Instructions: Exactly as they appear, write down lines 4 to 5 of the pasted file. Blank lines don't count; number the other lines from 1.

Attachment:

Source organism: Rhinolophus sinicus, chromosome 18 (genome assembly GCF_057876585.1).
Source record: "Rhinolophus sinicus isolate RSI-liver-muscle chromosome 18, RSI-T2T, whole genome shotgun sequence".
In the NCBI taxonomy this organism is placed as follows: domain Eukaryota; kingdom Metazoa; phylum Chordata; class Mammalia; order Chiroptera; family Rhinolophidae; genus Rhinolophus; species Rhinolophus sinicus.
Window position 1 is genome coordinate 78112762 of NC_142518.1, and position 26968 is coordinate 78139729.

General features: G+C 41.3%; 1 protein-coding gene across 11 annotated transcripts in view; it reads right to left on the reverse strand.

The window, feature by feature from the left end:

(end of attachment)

Window position 1 is genome coordinate 78112762 of NC_142518.1, and position 26968 is coordinate 78139729.

General features: G+C 41.3%; 1 protein-coding gene across 11 annotated transcripts in view; it reads right to left on the reverse strand.